by Raynard Jackson
Several of my readers of have questioned why I am writing positive articles about my Republican Party. The simple answer is that they deserve it. In the past, I have been very critical of my party because they have ignored the black community, disrespected our current president with incendiary language, and strayed away from our core principles and values.
Since last November’s elections, my party has seemed to have reflected on what happened during last year’s elections and have been open to positive criticism on how to best learn from the past. So, it’s not so much that my writing has changed as the facts have changed.
Current party chair Reince Priebus has begun to change the makeup of the party by beginning to hire minorities throughout the Republican National Committee (RNC). My writings have reflected my support for some of these changes and a continued willingness to work with the party to help it get back on track.
People need to remember that Priebus and the RNC are not policymaking entities. Rather, they are responsible for the execution of the principles advocated by the members of the RNC board and GOP members of Congress. The Congressional side of this equation leaves a lot to be desired, but one person on the Congressional side who really understands this issue is House Majority Leader Eric Cantor.
Have you ever wondered what would be the best cooking oil to use considering that there are several brands to choose from on the store shelves? Whatever the brand, most of the cooking oils are loaded with fats. The problem is there is a misunderstanding about what is considered good fat verses bad fat.
The proof is in the mirror. When you eat unhealthy fats, you can expect a change in your appearance. The pounds will begin to add up and your body – if you over indulge to the point of becoming a glutton – will increase in size and your waistline will expand.
Certain fats can cause health problems. There are monounsaturated fats, polyunsaturated fats, trans fats, and saturated fats. To the layperson, it's hard to distinguish between good fats and bad fats. Even butter, which some believe has no fat in it at all, is in fact 100 percent fat.
Like giddy teenagers, Republican activists have fallen for another charming, personable and accomplished black conservative. Dr. Ben Carson is the newest object of their crush, which was born of a desperate need to attract more black men and women as high-profile standard-bearers.
You can't blame Republican loyalists for swooning over the doc, a renowned surgeon who rose from poverty to head pediatric neurosurgery at Baltimore's famed Johns Hopkins Hospital. If wooing voters of color were simply a matter of finding an attractive black face with an inspiring personal story and an impressive resume, Carson would be hard to beat.
But black voters tend to be more discerning than that. They have shown an unerring instinct for rejecting condescension and dismissing tokenism. There are many black Americans who admire Carson for his professional accomplishments (I'm one of them), but that admiration is unlikely to translate into votes.
The Memphis Branch of the NAACP's Freedom Fund Gala drew a crowd of supporters to the Grand Ball Room of the Memphis Cook Convention Center (March 20) for an annual event that brings out the best in Memphis.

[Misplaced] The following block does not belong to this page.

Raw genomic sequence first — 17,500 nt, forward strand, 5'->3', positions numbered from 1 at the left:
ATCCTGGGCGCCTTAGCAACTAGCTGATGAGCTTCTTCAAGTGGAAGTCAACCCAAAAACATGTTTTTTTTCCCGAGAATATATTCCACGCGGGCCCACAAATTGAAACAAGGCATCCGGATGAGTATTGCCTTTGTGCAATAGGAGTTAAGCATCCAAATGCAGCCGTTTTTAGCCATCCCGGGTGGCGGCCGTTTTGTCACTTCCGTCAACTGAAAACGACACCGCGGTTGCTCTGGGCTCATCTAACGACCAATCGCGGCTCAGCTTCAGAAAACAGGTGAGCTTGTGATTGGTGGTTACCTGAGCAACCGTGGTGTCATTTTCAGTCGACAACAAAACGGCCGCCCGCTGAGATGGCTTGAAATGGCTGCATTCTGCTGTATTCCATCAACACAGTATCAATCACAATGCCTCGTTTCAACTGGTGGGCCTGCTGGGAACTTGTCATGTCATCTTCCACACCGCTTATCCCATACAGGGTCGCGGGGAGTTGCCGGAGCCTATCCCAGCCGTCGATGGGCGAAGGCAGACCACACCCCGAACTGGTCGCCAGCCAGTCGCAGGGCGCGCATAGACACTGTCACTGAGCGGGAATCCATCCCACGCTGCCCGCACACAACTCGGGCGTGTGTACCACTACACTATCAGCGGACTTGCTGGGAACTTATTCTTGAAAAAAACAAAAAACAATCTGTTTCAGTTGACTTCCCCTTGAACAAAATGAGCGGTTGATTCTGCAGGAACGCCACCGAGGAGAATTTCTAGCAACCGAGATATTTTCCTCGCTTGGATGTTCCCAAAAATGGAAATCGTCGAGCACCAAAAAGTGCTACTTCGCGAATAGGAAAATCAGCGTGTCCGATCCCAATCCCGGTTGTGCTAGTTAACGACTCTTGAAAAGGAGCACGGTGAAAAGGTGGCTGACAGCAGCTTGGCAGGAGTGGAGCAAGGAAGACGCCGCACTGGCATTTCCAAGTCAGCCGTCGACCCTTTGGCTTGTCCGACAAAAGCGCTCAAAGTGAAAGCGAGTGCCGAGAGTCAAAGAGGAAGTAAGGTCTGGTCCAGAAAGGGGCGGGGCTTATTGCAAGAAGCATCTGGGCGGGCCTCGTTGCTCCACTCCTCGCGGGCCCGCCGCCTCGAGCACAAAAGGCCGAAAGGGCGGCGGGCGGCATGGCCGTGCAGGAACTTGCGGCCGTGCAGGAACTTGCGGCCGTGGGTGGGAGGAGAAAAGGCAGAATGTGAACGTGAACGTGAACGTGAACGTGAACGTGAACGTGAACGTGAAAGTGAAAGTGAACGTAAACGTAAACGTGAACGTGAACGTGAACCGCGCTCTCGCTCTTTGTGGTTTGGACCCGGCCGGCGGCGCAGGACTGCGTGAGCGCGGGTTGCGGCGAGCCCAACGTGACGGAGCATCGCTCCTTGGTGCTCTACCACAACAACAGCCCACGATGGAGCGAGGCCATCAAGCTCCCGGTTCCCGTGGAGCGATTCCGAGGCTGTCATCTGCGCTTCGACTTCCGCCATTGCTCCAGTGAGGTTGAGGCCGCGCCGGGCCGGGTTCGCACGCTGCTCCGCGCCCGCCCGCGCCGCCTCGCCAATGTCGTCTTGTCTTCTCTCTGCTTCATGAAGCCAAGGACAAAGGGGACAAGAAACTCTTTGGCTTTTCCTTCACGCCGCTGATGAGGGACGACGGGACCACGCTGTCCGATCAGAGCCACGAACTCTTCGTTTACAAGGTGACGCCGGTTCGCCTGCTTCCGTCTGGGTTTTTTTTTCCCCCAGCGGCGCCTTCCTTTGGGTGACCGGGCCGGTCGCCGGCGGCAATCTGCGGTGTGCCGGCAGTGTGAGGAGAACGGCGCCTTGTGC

Each year a keynote speaker tops off the evening with a poignant message that undergirds the message and mission of the NAACP. For the 37th gala, however, the keynote speaker graced the stage with poise, enthusiasm and zeal, and urged the audience to consider mentoring African-American children.
"We're only asking for an hour a week of your time. We're not asking you to become parents. We just need a little of your time," said Susan L. Taylor, a celebrated magazine columnist who rose through the ranks as a fashion and beauty editor, editorial director, and finally the editor in chief emeritus of Essence magazine.
In five months, we will celebrate the 50th anniversary of the March on Washington. In 1963, the March was jointly called by the Civil Rights Movement's "Big Six" – A. Philip Randolph, Dr. Martin Luther King Jr., Roy Wilkins, Whitney Young, James Farmer and John Lewis.
At this point, it is unclear whether today's leaders will come together and rally around the theme of jobs and justice as leaders did on August 28, 1963.
Al Sharpton and Martin Luther King III are planning a march in Washington. Bernice King has announced a commemoration of the "I Have a Dream" speech at the King Center in Atlanta to observe the 50th anniversary. The Southern Christian Leadership Conference (SCLC), Dr. King's old organization, will be holding its annual convention in the nation's capital the week of the anniversary and is considering holding an activity.
The winter months were relatively mild – not too frigid for Southerners like myself. Surprisingly, the birds are chirping, the pollen count is sure to rise, and the icky bugs are surfacing again.
Winter, it seems, is relative. The common denominator for us all is that being cooped up inside during a long winter without the sun's warm glow bathing our skin can lead to emotional discomfort and depression.
Researchers at the National Institute of Mental Health described this problem in 1984 as seasonal affective disorder, or SAD. It is a syndrome that causes people in cooler climates – where the nights are long and the days are short – to lapse into a state of depression until the return of spring and summer.